Chainsaw Problem

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  #1  
Old 09-02-02, 08:52 AM
trendar
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McCulloch MacCat 18" chainsaw automatic oiler problem

This may be a bit esoteric, because I don't know how much commonality there is among chainsaws, but I'm having a problem with the automatic oiler on my chainsaw.
There's a diaphragm actuated needle/rod that goes into the pump assembly which meters out oil as the engine runs, by pushing the needle in and out from engine pressure/vacuum, and also a manual pump actuating rod that normally dispenses additional oil when pushed.
On my chainsaw, it seems that the needle is not able to retract fully, blocking the opening to the output, which results in no oil output, and manual actuation doesn't work either, due to hydraulic lock.

I've taken the pump off (attached by a wire bail clip), and there are no visible obstructions or debris in there. The needle and diaphragm assembly is spring loaded to push out towards the body of the chainsaw, and if I don't put on the clip, the manual actuator works, indicating the opening is not blocked. If I secure the pump with the clip, however, it apparently just pushes it in enough to close off the opening. Are these things set up that closely that the tiny amount of change in position will make the difference?

I was going to try getting a new o-ring gasket for the pump mount, to see if the compression of the old gasket is allowing the needle to get pushed in just a bit too far and sealing the opening, but I just find it hard to believe these things would be sensitive to that type of circumstance.

Any ideas on this mechanism, and likely solutions?
 
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  #2  
Old 09-02-02, 02:54 PM
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Does the diaphragm feel stiff instead of flexible and supple, like a new one? If so, It may not have the flexibility to operate like it should. Make sure the port that supplies the pump with the needed pressure/vacuum to operate is unobstructed.

When you checked operation of the pump with the spring clip off, where did the oil come out? Did it come out at the bar, where it is supposed to come out?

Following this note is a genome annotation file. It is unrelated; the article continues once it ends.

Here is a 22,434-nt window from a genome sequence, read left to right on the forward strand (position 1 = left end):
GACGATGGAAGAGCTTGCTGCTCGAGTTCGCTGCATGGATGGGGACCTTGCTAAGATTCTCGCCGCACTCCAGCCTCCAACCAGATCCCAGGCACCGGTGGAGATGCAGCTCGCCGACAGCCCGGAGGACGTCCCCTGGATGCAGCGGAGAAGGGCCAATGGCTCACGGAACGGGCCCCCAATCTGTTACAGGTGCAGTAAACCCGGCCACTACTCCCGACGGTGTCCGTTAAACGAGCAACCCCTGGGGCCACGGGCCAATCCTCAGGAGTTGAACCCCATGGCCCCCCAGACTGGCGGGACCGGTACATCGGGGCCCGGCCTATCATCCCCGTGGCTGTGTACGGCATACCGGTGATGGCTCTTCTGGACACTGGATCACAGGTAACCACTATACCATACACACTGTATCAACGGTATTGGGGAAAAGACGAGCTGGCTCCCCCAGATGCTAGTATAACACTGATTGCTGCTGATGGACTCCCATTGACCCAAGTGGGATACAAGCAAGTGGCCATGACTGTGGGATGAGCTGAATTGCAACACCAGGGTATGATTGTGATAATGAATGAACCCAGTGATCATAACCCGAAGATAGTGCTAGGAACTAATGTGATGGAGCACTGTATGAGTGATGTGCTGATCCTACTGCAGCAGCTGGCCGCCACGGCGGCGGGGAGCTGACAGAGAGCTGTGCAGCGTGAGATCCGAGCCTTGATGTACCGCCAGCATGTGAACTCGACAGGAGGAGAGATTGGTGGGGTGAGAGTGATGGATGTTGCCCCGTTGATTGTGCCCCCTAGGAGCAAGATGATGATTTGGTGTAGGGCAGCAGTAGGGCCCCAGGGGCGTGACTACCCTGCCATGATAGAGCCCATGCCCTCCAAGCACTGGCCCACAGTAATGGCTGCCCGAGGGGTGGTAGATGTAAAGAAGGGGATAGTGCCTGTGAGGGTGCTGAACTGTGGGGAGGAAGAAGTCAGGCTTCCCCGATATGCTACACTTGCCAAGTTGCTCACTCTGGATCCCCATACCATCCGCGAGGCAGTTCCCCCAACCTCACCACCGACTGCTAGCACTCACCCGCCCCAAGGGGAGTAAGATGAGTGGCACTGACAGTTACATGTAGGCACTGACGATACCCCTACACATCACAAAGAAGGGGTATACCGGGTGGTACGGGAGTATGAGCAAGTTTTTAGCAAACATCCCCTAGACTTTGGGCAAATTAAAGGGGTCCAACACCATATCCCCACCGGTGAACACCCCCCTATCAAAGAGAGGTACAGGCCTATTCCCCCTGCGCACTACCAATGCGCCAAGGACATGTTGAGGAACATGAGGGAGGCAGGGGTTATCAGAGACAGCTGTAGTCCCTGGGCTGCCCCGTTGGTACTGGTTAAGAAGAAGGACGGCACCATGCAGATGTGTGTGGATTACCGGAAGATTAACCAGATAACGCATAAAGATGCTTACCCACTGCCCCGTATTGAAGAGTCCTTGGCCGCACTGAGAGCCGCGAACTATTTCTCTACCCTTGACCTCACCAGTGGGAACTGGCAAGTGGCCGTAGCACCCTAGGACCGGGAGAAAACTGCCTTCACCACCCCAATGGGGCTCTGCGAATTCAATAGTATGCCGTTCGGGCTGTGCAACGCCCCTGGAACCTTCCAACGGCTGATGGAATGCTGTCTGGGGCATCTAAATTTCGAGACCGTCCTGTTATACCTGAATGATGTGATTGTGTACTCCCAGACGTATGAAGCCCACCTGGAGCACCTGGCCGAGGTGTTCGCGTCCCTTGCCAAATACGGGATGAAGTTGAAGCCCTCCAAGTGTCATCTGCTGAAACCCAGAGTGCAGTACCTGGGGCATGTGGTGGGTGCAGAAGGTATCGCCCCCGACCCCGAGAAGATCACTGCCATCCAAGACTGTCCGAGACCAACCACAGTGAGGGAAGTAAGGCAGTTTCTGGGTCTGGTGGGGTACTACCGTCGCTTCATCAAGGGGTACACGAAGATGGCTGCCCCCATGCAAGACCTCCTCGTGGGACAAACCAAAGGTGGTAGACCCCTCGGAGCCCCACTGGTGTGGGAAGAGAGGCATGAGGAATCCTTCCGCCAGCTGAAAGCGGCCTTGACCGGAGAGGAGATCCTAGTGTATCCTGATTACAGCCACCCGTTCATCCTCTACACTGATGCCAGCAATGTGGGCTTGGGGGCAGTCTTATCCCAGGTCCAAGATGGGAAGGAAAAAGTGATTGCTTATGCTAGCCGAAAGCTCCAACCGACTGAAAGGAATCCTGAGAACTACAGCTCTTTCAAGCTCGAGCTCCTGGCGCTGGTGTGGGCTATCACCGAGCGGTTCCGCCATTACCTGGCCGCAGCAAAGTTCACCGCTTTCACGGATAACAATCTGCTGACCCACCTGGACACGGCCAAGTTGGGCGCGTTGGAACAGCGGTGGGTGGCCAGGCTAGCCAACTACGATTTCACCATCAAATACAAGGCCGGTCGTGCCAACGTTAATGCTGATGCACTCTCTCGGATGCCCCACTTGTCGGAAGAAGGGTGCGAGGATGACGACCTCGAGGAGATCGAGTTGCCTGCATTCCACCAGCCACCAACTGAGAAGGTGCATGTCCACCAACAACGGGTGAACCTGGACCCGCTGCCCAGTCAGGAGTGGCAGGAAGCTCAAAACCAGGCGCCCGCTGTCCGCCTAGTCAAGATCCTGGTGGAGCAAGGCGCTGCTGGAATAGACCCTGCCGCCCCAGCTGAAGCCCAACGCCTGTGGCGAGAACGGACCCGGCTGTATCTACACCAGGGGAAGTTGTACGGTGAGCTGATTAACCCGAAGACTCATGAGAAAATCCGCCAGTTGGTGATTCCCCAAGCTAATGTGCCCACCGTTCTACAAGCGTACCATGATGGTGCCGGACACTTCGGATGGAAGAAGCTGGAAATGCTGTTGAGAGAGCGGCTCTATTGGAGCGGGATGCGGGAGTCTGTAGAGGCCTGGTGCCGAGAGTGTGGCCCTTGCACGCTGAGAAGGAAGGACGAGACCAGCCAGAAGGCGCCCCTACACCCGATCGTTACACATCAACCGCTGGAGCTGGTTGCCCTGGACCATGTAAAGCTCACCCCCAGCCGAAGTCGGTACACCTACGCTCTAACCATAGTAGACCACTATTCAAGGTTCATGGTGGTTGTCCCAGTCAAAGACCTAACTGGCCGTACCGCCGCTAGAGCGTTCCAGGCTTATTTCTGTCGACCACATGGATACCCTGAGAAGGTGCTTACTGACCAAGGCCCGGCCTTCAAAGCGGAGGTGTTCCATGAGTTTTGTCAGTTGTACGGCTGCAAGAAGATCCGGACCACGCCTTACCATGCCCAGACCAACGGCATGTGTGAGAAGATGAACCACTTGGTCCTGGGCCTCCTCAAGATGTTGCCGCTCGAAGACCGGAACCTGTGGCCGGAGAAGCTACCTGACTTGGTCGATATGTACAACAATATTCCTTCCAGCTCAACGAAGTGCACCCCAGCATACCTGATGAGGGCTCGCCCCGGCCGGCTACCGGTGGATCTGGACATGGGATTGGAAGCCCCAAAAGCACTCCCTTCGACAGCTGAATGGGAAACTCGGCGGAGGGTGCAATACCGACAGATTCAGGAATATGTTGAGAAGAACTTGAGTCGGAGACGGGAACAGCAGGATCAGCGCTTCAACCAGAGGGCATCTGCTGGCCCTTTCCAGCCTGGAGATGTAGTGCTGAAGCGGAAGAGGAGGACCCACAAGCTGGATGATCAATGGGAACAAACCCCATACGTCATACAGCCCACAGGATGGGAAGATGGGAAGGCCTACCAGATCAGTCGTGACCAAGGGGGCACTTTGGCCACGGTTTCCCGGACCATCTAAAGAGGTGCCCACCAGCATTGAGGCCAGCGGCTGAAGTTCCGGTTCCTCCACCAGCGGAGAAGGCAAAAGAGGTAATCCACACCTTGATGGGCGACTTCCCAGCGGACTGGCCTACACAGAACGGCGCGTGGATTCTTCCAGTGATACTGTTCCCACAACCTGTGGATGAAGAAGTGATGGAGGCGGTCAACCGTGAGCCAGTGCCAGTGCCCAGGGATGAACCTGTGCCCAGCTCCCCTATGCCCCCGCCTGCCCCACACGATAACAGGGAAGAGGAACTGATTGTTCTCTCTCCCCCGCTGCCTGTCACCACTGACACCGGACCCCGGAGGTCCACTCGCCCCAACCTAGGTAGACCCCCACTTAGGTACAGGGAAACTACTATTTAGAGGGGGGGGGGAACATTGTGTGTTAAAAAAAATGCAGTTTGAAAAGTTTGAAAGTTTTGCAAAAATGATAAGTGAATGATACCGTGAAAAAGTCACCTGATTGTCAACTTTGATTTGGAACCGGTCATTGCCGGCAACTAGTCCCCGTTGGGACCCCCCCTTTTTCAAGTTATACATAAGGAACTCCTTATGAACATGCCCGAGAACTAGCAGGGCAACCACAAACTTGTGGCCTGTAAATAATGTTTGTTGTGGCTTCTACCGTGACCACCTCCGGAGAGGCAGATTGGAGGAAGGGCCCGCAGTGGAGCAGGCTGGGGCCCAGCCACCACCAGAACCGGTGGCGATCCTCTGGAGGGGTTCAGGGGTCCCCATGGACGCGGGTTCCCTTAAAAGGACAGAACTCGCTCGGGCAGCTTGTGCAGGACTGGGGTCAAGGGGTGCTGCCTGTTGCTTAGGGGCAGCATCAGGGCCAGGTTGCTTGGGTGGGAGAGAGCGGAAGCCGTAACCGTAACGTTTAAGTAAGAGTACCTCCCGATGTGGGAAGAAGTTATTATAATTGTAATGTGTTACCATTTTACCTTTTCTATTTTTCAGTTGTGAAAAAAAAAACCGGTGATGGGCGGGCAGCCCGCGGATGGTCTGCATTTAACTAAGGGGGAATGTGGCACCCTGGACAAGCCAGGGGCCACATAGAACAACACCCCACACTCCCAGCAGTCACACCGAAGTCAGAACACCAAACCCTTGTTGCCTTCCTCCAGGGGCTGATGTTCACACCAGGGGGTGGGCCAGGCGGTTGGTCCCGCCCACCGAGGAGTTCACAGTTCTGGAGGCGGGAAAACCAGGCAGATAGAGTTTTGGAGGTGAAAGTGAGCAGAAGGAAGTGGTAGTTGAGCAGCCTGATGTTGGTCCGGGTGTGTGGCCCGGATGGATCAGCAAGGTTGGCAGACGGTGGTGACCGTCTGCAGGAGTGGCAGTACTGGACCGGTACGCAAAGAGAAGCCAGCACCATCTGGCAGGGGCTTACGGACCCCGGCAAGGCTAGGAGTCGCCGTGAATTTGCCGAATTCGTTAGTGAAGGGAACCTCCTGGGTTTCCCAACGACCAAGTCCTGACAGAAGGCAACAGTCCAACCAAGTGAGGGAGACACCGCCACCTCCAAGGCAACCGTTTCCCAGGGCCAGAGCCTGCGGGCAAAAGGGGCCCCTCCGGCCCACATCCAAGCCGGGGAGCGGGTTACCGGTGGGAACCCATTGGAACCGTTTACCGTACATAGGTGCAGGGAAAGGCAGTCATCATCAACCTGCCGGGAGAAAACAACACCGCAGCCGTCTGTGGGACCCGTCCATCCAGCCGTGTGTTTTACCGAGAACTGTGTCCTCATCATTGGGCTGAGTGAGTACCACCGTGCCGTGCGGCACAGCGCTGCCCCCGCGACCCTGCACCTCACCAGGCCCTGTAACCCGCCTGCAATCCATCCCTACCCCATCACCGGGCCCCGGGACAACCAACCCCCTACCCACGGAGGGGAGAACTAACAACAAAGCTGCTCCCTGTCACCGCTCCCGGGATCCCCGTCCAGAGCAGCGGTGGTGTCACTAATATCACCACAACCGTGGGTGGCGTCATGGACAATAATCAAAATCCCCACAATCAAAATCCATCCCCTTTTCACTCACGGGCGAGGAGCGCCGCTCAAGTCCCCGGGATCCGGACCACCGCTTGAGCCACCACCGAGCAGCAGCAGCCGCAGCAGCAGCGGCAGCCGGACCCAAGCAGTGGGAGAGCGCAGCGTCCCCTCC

#3  
Old 09-02-02, 04:09 PM
trendar
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Fixed it!

The manual oiler was locked up whenever the pump was installed in the engine, and if I pushed hard enough, it would pop out the nipple fitting on the inlet for the pump, due to the back pressure.

After trying some compressed air on the passages, it stopped pumping even out of the engine, apparently due to the check valve ball being blown out of position.

Looking into the body of the pump, I realized the metal insert that accepts the diaphragm piston was a press fit, and I was able to grab it with needlenose pliers and work it out of the housing. I think what happened was that the thing must have worked itself out of the seated position, and resulted in the openings no longer lining up with the housing cavities.

Anyway, I put the tiny check ball into the metal valve body and inserted the spring, then slid the valve body back into the pump housing, and it looks like it's okay now; the manual pump works, and when cycling the diaphragm in and out, a small amout of oil is sent out the output.

It looks like a pretty simple concept, now that I know how it works, but I'm wondering if the press fit is going to work itself out again in short order- there isn't any positive retention of the thing in there, so it may have been designed to be non removable. I suppose I could apply some epoxy to help retain it, but it's already back in, and getting the bail clip on and off is a genuine pain, so I think I'll leave it for now.

My next problem is finding a replacement throttle cable, because it broke, apparently weakened by corrosion creeping in at the carb end, and all my fussing with it pushed it over the breaking point. Do they sell just the wire, and you bend the ends to suit, or are they tailored for each chainsaw? If I can just find the wire, I could easily match it back up, and reuse the housing.
 
  #4  
Old 09-02-02, 11:19 PM